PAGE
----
Health x Wellness

Early detection of killer diseases through regular medical screenings

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The public has to know killer diseases disproportionately affect more men than women. These killer diseases include Ischaemic heart disease and cancer. Early detection can provide a fighting chance.

In Singapore, among the principal causes of death in Singapore for men, Cancer is the top killer, followed by, Pneumonia, Ischaemic heart disease and Liver Cancer.

Ischaemic heart disease killed 62 percent more men than women in 2019. This disease accounts for the largest difference in death between genders, compared to other cardiovascular diseases.

Early diagnosis of Ischaemic heart diseases can be life-saving. This can be done by screening for risk factors of ischaemic heart disease such has hypertension, diabetes and hyperlipidaemia.

Unfortunately, SATA CommHealth reports that medical screenings have dropped by 40 percent since the COVID-19 Pandemic began.

We discuss this trend with Dr Cheryl Glenn, Medical Director, SATA CommHealth, and what are some of the critical screenings men should take.

the Active Age (AA): Can you share the top causes of death in Singapore for men? 

Dr. Cheryl Glenn (CG): According to MOH, cancer and Ischaemic heart diseases are among the top 3 principal causes of death in Singapore. Ischaemic heart disease in particular, has killed 62 percent more men than women in 2019, which is the most significant difference when looking at cardiovascular diseases that cause more death in men than women.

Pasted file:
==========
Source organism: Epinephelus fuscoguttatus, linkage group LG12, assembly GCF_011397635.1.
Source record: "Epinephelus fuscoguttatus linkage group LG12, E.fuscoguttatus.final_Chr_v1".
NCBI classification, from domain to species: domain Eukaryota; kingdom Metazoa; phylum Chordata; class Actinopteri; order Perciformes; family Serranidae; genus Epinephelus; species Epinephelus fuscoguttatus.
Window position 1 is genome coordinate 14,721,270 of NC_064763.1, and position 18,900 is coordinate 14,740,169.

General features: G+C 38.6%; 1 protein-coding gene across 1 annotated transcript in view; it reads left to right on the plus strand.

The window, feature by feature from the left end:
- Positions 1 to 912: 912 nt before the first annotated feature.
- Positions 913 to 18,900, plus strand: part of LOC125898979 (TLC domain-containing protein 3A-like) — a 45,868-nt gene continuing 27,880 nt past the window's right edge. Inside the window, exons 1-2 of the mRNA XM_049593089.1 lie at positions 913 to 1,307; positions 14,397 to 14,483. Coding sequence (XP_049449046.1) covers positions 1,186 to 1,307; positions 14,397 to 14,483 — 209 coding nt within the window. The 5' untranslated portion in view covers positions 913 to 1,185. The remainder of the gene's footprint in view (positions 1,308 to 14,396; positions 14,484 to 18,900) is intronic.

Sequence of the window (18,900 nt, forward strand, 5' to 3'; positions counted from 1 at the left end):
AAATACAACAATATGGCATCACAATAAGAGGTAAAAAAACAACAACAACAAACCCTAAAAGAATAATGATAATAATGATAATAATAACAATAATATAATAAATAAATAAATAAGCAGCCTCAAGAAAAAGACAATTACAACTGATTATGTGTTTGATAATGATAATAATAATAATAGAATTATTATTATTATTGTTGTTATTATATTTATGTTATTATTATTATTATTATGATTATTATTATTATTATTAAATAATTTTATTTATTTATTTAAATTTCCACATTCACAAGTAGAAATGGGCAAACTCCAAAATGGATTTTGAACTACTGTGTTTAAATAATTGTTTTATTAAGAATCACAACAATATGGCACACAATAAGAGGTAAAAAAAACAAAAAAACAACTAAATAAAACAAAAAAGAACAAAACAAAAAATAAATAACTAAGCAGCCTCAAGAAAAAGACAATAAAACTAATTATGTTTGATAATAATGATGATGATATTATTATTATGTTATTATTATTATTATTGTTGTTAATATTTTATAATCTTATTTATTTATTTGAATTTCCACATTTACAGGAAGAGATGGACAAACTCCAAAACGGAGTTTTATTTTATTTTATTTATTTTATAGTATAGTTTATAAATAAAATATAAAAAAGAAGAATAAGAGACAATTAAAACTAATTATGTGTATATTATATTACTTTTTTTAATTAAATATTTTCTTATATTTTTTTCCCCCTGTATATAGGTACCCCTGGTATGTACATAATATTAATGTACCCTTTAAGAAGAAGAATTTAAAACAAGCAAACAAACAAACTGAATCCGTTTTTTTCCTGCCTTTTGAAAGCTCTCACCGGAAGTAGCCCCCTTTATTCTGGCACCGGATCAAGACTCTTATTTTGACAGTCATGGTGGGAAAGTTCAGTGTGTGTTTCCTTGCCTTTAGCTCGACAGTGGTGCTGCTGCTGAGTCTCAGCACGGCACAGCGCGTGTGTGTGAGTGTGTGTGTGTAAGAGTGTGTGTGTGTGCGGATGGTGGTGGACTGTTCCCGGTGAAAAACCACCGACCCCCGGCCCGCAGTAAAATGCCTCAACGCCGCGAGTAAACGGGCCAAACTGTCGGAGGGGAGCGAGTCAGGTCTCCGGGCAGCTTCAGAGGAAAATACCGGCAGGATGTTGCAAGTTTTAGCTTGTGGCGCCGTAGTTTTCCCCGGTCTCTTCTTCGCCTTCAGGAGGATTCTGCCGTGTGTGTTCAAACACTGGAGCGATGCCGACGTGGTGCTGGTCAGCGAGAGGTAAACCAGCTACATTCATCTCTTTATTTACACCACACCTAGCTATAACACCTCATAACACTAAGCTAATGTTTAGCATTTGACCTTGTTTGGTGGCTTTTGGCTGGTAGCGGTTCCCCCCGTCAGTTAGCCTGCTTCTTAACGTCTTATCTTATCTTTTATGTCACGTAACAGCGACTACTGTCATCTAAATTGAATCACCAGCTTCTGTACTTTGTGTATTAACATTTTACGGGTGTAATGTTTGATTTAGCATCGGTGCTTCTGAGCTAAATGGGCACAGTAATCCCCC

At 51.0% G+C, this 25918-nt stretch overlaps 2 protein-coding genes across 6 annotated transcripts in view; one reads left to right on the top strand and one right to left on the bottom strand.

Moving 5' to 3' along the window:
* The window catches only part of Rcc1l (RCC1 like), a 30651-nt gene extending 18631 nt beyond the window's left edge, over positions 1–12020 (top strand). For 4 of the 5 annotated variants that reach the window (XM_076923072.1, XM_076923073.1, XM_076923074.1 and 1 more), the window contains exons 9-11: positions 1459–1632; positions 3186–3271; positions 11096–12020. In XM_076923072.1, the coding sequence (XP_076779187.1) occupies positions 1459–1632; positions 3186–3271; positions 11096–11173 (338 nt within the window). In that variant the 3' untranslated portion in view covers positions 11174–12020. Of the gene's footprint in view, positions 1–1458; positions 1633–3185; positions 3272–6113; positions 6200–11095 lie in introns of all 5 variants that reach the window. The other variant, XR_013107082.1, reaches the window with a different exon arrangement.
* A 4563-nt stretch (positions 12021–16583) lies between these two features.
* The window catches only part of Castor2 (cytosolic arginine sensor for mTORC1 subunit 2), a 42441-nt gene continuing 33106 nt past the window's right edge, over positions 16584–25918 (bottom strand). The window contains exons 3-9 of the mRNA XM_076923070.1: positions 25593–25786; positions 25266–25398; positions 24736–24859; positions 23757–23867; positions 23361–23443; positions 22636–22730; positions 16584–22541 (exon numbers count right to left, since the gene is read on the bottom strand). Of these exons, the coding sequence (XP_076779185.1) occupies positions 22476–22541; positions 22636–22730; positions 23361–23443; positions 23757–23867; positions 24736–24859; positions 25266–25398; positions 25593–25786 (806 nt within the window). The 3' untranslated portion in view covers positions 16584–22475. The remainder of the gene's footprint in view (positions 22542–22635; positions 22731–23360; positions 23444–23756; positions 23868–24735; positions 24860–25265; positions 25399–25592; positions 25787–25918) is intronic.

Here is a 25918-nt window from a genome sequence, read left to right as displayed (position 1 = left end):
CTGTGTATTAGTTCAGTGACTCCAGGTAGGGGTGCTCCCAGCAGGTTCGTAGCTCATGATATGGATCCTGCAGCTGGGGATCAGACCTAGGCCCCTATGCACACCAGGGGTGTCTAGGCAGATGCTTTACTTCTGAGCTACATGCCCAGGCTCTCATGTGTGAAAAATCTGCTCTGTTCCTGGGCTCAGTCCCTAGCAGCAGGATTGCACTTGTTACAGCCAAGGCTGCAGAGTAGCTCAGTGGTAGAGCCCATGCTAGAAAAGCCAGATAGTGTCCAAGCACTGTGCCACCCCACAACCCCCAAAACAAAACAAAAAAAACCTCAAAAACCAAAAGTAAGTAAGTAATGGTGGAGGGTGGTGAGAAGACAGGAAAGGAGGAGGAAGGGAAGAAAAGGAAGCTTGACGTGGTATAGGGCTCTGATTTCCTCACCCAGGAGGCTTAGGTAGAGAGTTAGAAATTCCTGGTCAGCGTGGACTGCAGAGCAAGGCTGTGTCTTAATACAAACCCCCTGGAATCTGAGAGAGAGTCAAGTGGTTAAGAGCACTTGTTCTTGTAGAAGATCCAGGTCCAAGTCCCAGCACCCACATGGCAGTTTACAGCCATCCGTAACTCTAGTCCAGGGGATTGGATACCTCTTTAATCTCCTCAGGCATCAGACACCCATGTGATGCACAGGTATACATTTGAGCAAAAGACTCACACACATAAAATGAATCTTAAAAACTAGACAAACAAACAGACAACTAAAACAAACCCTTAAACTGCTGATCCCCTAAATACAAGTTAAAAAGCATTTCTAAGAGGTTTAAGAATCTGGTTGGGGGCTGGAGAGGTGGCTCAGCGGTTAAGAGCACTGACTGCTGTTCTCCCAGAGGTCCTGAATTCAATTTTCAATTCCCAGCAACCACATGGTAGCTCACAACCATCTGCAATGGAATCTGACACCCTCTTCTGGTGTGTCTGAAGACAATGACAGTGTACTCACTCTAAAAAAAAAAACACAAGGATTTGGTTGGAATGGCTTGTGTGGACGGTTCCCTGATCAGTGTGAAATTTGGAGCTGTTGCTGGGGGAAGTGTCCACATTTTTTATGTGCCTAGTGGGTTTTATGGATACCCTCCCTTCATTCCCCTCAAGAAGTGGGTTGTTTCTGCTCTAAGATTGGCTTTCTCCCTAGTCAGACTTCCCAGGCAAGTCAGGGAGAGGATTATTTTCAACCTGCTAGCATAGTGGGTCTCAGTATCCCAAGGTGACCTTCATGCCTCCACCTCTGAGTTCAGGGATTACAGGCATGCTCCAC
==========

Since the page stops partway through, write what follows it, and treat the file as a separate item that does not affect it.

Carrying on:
When we look at cancer, men are particularly more vulnerable to liver, kidney, pancreatic cancer. These three diseases are ranked among the top ten most common cancers affecting men. (However), they are not among the top ten for women.

AA: Which causes – in your opinion – are preventable or treatable with early detection? 

CG: Ischaemic heart disease, if diagnosed early, can be life-saving. It is very important to be screened for risk factors of ischaemic heart disease such as hypertension, diabetes and hyperlipidaemia. Those with increased risk are sometimes advised to do a stress treadmill test and may even be recommended for a CT angiogram.

Current guidelines advise routine screening for those at higher risk of liver cancer (cirrhosis, chronic hepatitis B infection). These patients need to annually do a liver ultrasound and 6 monthly blood tests for liver function tests including alpha fetoprotein, a tumour marker for liver cancer.